I have been struggling to write trip reports lately but last Tuesday we had a day out which reminded, that climbing is more than just a sport, at least for me. I see some artistry in it, especially when climbing new terrain without any information. When you have no clue if something is climbable or are you skilled and strong enough.
In the beginning of January, when skiing Gangnesaksla couloir in Skjomen, we spotted a hanging ice drip on a steep rock wall. It looked like a glowing dot in the middle of a black, steep rock face in a morning twilight. Would it be possible to reach that?
Earlier in the season we developed some new ice climbs around Narvik but when standing under most of them, we were able to say that yeah, we can climb those but with this line it wasn’t sure at all. That was a feeling I have been missing. Trying to solve a puzzle, connecting dots, dealing with uncertainty.
I got back from Chamonix in early February, just in time to do some shift pooling at work to get a few days off before the next snowfall. After doing Søylefossen, a Spansdalen classic with Marcus Loewen on Monday it was time to attempt the line in Skjomen. Climbing conditions looked amazing!
I teamed up with Sofie Eriksson, Narvik based skilled all around climber. On Tuesday morning we drove to Sør-Skjomen playing a soundtrack from the Guardians of the Galaxy. Listening song after song from ´60s and ´70s – beating a sound of a gusting wind which lifted up waves in a fjord and dusted the road with last fluffy snow which had not been flown away earlier.
The line is located in a narrow gorge in which the left hand wall rises steeply above your head while the right hand side is more mellow and vegetated. We made quick progress hopping on boulders and cramponing up firm snow. Gorge felt quite hostile in a way and would definitely be an avalanche trap in snowy conditions, with cornices looming above.
Our intended line didn’t look any easier from below but we decided to have a look anyway. Immaculate granite sheets looked almost impassable, but maybe there was a weakness that would let us reach that hanging ice.
We simul soloed a short snow couloir to the base of an ice streak, quite far right from the upper ice we were aiming for. Armed with a jumar, single and half rope, pitons, almost double rack of cams and loads of ice screws. Idea was to climb that streak and then try to follow a ledge system for a moment before trying to find a way through a rock barrier.
Already the first pitch set up a theme for a day. Run out traverses that were as committing for the second as for the leader. Rope stretching 60m pitch with some insecure sections warmed us up.
Second pitch looked steeper and would probably be the key pitch of the route. It began to snow when I climbed a few meters of ice to reach a horizontal crack under a roof. It was pure joy to see that we would have some foot holds too, not just a blank slab for the feet. Long reaches, hooking from a flake to another while traversing more and more left at the same time. There seemed to be a weakness to follow!
A short but quite physical and steep step formed a crux of the pitch. Gear was okay but quite far apart. Laybacking a mossy flake on the roof and lifting my feet high up felt quite involved for a moment but managed to pull it off and reached a clean crack to stuff as many good cams in as wanted, to make a good belay.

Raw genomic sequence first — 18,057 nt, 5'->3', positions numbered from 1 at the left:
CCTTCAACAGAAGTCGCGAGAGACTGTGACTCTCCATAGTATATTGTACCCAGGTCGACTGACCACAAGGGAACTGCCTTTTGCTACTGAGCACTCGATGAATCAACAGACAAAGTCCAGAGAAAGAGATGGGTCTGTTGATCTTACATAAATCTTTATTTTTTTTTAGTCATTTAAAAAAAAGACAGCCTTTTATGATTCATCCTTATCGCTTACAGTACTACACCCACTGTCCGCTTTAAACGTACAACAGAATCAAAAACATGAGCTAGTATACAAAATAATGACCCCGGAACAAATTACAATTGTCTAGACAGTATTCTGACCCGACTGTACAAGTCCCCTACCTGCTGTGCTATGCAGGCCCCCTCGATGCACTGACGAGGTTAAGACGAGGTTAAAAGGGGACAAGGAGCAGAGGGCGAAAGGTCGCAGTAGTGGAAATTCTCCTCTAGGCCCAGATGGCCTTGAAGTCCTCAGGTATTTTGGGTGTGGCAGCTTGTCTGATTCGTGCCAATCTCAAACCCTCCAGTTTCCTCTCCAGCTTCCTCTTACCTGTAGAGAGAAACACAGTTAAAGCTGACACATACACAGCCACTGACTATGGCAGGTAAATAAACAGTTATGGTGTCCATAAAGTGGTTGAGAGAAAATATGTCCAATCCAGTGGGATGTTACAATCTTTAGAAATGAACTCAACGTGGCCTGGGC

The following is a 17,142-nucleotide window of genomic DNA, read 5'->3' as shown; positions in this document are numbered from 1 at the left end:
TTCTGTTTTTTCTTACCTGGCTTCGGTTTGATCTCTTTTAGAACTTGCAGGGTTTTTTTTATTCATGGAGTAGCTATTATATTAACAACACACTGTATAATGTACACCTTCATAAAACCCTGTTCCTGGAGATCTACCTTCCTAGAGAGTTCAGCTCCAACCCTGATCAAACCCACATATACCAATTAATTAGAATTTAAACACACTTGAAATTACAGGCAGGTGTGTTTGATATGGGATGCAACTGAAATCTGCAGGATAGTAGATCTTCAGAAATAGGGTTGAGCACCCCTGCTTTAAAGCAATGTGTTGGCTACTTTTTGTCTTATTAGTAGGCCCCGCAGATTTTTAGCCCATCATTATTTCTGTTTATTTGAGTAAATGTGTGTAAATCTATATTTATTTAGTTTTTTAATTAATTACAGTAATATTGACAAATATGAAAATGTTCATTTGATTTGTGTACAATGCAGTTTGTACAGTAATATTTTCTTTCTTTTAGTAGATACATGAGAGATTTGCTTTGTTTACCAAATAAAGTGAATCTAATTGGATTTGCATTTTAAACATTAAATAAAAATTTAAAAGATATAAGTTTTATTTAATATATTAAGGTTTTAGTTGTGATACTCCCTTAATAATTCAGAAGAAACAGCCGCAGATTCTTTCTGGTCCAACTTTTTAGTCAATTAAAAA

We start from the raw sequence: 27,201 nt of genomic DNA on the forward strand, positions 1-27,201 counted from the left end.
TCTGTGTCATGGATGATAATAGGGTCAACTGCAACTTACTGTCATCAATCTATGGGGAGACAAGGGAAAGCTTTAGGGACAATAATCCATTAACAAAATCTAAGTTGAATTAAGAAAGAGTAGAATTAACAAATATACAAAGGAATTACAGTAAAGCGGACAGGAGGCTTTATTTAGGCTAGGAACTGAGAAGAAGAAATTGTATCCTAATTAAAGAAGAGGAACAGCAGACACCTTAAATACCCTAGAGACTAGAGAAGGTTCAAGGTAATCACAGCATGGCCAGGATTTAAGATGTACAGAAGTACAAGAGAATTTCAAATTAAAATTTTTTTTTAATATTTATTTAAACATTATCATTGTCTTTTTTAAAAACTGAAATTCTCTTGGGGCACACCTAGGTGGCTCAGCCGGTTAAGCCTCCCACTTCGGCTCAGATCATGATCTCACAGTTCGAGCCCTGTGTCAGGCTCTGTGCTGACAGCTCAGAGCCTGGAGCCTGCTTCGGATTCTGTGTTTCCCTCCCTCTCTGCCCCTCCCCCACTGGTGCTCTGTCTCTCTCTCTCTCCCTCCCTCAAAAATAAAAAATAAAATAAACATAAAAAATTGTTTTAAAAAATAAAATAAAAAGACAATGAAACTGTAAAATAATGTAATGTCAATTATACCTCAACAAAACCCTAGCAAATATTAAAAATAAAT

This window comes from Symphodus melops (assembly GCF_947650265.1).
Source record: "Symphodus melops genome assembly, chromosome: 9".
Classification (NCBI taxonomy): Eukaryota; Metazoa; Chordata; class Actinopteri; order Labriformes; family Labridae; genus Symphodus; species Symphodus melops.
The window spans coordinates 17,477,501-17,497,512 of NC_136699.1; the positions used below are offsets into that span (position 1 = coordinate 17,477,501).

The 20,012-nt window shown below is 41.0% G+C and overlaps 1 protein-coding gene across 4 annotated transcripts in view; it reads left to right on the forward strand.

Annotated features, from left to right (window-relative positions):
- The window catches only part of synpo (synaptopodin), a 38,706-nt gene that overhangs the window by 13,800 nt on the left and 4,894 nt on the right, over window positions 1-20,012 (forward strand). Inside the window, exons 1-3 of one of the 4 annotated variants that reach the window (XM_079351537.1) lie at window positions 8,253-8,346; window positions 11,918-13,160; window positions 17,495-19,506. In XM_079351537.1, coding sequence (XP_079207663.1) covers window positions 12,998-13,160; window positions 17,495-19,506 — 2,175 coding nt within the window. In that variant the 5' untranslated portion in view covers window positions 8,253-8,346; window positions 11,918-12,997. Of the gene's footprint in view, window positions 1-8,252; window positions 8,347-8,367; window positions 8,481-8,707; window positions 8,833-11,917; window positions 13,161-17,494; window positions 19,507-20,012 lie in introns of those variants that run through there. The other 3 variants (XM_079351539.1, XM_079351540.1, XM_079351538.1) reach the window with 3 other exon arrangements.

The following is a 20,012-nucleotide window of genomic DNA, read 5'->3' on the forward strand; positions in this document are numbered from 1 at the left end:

Spindrifts started to fall down granite sheets while Sofie seconded the pitch. Most of the time I couldn’t see her as roofs blocked the view but heard music she was playing from her phone and singing along. When she got closer I realised that she was climbing only with one axe and crabbing icy flakes while wearing mittens. I wouldn’t even be able to climb ice with big gloves on and especially not tricky mixed.
Now we were half a pitch away from the main ice but the terrain looked mentally challenging. Snow plastered rock with some ice blobs here and there that required gentle hooking. Stubby screw in a icy crack as a only possible protection I went for it. I knew that I could climb it if I shut my brains off for a moment but still it took some time to weigh risk versus reward. Sofie didn’t say much but I felt she had enough trust that it would be okey to continue.
First secure tool placements on thick ice felt quite good. It went! But just. Probably a few weeks earlier it would have been impossible.
Exposure grew belly tingling as we climbed ice high above the gorge. In a way the ice we were on felt a bit harder than the terrain below or maybe it was just a mental exhaustion that was kicking in.
Late afternoon was getting darker as we neared the top. Sofie belayed me up the last pitch to a cave and said: `I just realised that I have climbed ice only once during last two months. Calves were burning a bit´. Quite a route to start spring climbing season!
Lights of Sør-Skjomen below and fainth glow from a half moon above illuminate our descent. We decided to rapp straight down, hoping to find enough ice or cracks to build anchors. Rappels were a bit scary as terrain was steep and rock so compact that in case of lack of ice, we would need to do some more tricks to reach the ground. Luckily it went well and in no time we were back at the car, now playing songs from teenage years.
Such a day couldn´t end in any other way than eating pizza, having a glass of wine I brought from France and finishing up with some gelato. That`t how all alpine climbing trips should end. Now we’re on our backyard mountains but the whole day felt like being further away. Maybe in another galaxy.
Guardians of the Galaxy (230m, WI5, M5+, R), FA Juho Knuuttila, Sofie Eriksson, 2022